Cutting immigration – where to start?

Politicians are talking about cutting immigration using figures which relate to people coming for 1 year or more – the Permanent and Long Term arrivals produced by statistics NZ.

From these stats it is clear numbers have changed since last year due to:

  • 16,151 less NZ citizens leaving the country;
  • 3,267 more NZ citizens arriving in NZ; and
  • 9,954 non NZ citizens arriving.

So roughly 66% of the change was the movement of NZ citizens, 18% was an increase in the number of Australians coming to NZ and 15% was ‘everyone else’.

As a point of interest the only aspect of immigration which is not carefully controlled or managed by the NZ government relates to Australians – citizens and permanent residents can simply get on a plane and are automatically handed residence visas at the border.

This year there was an increase of 5,391 Australian citizens coming to NZ, a rise of 34%. I wonder how many of the 15% ‘other’ were permanent residents of Australia, the stats do not show this.

By comparison looking at the other countries there were:

  • 1,186 more Indian citizens;
  • 736 more Chinese citizens;
  • 662 more German citizens;
  • 402 more US citizens;
  • 262 more South African citizens; and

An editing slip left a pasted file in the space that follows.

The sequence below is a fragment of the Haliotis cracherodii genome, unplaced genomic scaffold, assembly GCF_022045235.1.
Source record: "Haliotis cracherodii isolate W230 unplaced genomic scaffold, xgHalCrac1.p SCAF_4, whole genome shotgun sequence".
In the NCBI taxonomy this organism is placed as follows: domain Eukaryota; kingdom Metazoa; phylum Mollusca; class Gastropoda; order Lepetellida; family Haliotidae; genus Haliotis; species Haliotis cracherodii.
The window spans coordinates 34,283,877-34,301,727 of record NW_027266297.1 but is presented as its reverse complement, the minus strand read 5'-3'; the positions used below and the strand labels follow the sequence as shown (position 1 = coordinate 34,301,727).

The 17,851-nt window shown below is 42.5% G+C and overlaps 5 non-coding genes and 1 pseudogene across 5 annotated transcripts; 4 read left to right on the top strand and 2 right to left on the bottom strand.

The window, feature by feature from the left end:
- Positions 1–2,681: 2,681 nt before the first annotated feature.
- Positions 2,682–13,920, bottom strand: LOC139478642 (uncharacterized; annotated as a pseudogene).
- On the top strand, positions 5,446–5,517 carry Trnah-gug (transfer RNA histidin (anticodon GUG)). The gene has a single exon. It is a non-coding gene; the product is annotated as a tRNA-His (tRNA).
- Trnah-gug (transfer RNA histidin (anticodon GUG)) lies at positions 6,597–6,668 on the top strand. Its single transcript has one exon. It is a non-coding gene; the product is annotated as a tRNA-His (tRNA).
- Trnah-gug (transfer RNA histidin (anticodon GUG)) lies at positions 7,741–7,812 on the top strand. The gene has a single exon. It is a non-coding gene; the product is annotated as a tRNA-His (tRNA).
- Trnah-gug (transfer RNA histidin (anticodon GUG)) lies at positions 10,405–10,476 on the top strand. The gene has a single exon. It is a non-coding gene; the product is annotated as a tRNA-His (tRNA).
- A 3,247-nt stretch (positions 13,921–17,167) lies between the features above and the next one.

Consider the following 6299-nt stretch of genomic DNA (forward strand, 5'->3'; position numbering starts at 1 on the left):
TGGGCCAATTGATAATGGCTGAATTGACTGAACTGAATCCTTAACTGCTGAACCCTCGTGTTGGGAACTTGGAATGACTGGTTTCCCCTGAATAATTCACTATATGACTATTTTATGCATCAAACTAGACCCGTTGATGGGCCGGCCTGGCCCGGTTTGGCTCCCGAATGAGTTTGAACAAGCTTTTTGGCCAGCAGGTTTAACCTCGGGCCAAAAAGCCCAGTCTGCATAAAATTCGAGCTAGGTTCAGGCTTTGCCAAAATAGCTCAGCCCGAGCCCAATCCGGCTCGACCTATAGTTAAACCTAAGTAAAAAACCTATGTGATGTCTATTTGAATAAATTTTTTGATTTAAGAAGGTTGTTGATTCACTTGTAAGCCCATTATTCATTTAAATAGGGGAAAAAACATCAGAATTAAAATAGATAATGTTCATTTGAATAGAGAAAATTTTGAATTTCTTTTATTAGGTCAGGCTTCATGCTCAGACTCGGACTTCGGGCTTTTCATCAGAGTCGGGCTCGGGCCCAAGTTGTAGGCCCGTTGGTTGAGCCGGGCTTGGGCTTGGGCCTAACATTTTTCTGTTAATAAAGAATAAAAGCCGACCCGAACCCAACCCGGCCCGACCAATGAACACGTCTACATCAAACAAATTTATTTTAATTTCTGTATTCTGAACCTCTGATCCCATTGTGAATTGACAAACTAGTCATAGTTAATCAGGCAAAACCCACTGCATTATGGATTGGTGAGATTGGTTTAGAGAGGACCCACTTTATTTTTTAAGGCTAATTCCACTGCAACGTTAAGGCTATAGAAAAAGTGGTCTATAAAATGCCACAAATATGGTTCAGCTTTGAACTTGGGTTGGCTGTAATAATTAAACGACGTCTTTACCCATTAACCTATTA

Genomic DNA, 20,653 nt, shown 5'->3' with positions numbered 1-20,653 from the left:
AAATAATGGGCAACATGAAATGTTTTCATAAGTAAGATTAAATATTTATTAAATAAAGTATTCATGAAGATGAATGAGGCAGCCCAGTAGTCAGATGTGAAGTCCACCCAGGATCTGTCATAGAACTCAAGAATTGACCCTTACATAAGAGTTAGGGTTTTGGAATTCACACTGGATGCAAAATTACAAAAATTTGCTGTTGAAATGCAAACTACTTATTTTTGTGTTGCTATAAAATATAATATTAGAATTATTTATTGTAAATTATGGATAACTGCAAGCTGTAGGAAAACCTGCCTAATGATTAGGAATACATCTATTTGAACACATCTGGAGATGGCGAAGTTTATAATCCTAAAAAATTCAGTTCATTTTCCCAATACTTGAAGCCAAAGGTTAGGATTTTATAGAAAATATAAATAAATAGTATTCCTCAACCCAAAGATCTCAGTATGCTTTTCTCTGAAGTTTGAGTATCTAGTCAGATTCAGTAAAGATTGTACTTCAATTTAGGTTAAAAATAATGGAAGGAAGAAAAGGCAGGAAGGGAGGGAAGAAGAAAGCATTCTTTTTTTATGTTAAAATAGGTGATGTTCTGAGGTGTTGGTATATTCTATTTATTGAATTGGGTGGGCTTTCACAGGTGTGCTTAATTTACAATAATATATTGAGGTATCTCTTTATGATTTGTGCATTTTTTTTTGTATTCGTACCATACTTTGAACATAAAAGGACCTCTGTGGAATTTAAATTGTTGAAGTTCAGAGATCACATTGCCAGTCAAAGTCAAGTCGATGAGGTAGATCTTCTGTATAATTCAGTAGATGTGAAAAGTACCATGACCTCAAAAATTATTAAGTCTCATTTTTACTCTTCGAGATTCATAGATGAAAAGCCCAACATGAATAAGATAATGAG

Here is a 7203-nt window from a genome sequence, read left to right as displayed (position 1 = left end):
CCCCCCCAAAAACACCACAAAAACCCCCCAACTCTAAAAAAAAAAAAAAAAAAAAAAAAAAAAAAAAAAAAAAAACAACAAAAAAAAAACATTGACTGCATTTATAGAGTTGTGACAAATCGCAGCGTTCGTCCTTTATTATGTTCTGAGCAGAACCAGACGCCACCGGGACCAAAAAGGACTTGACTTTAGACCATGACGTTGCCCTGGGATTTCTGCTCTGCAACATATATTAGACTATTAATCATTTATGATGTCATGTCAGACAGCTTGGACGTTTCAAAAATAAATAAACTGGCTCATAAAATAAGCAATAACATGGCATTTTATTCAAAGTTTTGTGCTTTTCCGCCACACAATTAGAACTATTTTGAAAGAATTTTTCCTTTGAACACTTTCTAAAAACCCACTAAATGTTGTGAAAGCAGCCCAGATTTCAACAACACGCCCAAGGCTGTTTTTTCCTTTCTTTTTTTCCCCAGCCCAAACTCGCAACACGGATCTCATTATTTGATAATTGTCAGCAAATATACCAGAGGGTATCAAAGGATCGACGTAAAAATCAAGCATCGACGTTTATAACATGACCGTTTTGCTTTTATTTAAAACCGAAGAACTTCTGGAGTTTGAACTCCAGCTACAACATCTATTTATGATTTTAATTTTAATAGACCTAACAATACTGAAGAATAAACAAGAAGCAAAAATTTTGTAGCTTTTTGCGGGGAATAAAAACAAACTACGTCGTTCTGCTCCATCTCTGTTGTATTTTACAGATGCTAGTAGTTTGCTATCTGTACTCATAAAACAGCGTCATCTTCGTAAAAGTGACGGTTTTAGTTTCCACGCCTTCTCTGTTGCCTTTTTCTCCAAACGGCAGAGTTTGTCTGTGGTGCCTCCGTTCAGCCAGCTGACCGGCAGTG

• 16 more UK citizens.

Blind statistics
Using these statistics however does not give detail on why people came to NZ or how long they planned to stay – we only know they intended to stay for a year or more.

My last post looked at residents only – those you could argue who are most likely to buy a house – asking which of these the politicians would cut.

Perhaps it would be better to look at all of the visas issued last year which would be likely to be for a year or more to compare more closely with the figures being used by politicians.

Looking through the immigration department statistics on visas issued in 2012/13:

  • 14.6% were residence visas – arguably the most likely to buy a house as they stay permanently. Of those 11,291 were the partners and children of New Zealand citizens and residents.
  • 21.3% were foreign fee paying students who paid around $1 billion to study here last year, spending around $848 million on accommodation etc.
  • 19% were young people on a 1 year working holiday visa, these were required to bring collectively at least $210 million into the country to spend.
  • 17% were skilled workers (temporary and permanent) where employers had proved they could not find NZ workers to do the job offered (paying taxes, filling skill gaps, creating jobs and training NZ citizens).
  • Another 10% were partners (of visa holders or NZ citizens) on temporary visas.

That’s a total of 82.4%.

The remaining visas went to refugees (1%), children studying at school (3.3%), parents of visa holders (1.7%) etc.

scaremongeringIf numbers are going to be cut where will the politicians start I wonder?

Where do you think the cuts should be?

Mike Bell

Migrant advocate, Licensed Immigration Adviser

 

 

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